As a GP, I know that Sajid Javid’s £250m is a sticking plaster that will not cover up the deeper problems in our practices
My day today started at 6am, faced with a roster of e-consults, alongside breastfeeding breaks and nappy changes, occasionally interrupted by a vocal toddler running in when he tires of daddy daycare. I am a part-time GP, and mother to a two-year-old and a six-month-old. It’s not how I envisioned my medical career – but it works for me, for now. In our brave new world of telemedicine and remote consulting, I was able to return to work for the NHS when my baby was only a month old, while arranging face-to-face appointments with colleagues judged on what I feel my patient needs.
Today’s plans from Sajid Javid to “ramp up” in-person consultations, are no more than a political soundbite; his offer of £250m a soggy sticking plaster which cannot buy non-existing GPs or extra consulting rooms. So am I the problem? If you want to play the government’s blame game then I’m an easy target – part-time, a remote worker. Javid announced plans to list surgeries on league tables, exposing those failing to offer appropriate “access” to patients – essentially naming and shaming practices. However, viewed another way, I could be part of the solution. Flexible working needs to be welcomed within the NHS in an attempt to hold on to an ever-dwindling, increasingly burnt-out workforce. I can be a mum, provide for my family and continue to contribute to the NHS.
“Call-centre doctor” is no one’s dream job, but this new way of working must be incorporated. Our practice gets emails every day from patients expecting e-consults. We’ll never be able to go fully back to the old system. That doesn’t seem to have got through to the government yet. I believe politicians should leave to healthcare professionals the decision on returning to face-to-face consultations. The health secretary has provided no evidence or modelling on the current supply and demand in primary care to warrant a return to “blanket face to face”. Nor has he given the public realistic expectations on how long they might wait to see a GP face to face, as opposed to undergoing a telephone triage – it might be a month’s wait, instead of two hours. Much of what I deal with remotely doesn’t need to be seen in person: fitness notes, contraceptive pill checks, follow-up of blood tests and discussions about mental health problems. With e-consults, patients can submit their queries via email and have a response within 48 hours, without the risk of picking up Covid from a crowded waiting room – if they now request a face to face appointment as “their right”, that’s fine, but they will be waiting a lot longer for a response.
Things haven’t all been great with work-from-home: the notion of set working hours has gone out of the window, for one. But GPs and their teams need to be trusted to deliver care in the most appropriate way for their local populations. Face-to-face care in general practice never stopped when needed. Remote consulting was mandated during the pandemic to protect patients and, according to NHS England’s patient survey in July, they are happy with the care they received. The benefits of telemedicine have been embraced for years by private companies such as Babylon and GP at Hand, and the NHS is only just catching up, ensuring the limited resources provided by the government get to the people who need them most.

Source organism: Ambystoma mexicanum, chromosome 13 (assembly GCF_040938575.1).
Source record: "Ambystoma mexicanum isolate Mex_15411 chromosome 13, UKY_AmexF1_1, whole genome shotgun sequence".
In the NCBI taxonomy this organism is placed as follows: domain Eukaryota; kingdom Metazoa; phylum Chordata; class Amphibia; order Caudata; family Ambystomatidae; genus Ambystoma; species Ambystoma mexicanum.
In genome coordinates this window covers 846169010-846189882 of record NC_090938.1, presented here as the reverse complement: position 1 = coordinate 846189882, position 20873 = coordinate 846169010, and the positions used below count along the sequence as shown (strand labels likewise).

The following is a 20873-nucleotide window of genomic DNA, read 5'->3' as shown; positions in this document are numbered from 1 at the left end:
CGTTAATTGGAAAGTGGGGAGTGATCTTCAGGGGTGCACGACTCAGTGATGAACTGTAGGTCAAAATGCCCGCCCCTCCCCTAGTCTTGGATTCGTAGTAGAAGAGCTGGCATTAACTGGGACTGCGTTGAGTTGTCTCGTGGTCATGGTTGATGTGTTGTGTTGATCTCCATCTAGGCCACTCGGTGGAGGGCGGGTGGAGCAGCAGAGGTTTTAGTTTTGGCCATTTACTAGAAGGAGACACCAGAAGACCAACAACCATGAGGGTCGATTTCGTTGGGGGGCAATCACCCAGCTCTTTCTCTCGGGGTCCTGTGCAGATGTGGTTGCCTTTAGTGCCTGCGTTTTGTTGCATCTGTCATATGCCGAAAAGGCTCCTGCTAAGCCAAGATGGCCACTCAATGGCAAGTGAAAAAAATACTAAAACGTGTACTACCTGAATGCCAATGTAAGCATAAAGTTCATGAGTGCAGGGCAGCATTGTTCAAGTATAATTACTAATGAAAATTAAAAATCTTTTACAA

We have a crisis in general practice which goes way beyond money. Despite government promises in 2019 to deliver 6,000 more doctors, GP numbers have fallen – through burnout, early retirement and emigration. Most GPs are working 12 hours or more a day, and “part-time” GPs clock up the same number of hours as most 9-5 workers. Abuse has become endemic. Last month, four practice staff in Manchester were hospitalised – one with a skull fracture – from a disgruntled patient. I’ve been screamed and shouted at down the phone on more occasions than I can count. Much of this abuse has been legitimised by some sections of the media with their clickbait anti-GP campaign. Politicians have not been blameless, with Boris Johnson, Sajid Javid and Jacob Rees-Mogg all making it clear in recent weeks that they expect GPs to go back to pre-Covid working conditions. But we’re still battling a pandemic. With winter approaching, I fear for our vulnerable patients. Is it right to encourage them to sit in doctors’ waiting rooms? Yet another example of our leaders being out of touch with general practice.
This needs to stop. Blaming GPs deflects attention from this week’s damning Commons inquiry which exposes the failures of the UK government in the handling of the pandemic. The NHS was underfunded before this crisis hit, and the pandemic has only made the cracks in the system more visible. We need an independent investigation into the real problems around GP access, with GPs involved in the plan. It is worth remembering that GPs want nothing more than to provide good standards of care for patients.
If general practice fails, the NHS fails. There are solutions to this crisis, but the health secretary’s gestures today are sadly adding to the problems rather than solving them.
Dr Ellen Welch is a GP and editorial lead with the Doctors’ Association UK. Her book, How the NHS coped with Covid-19, is out soon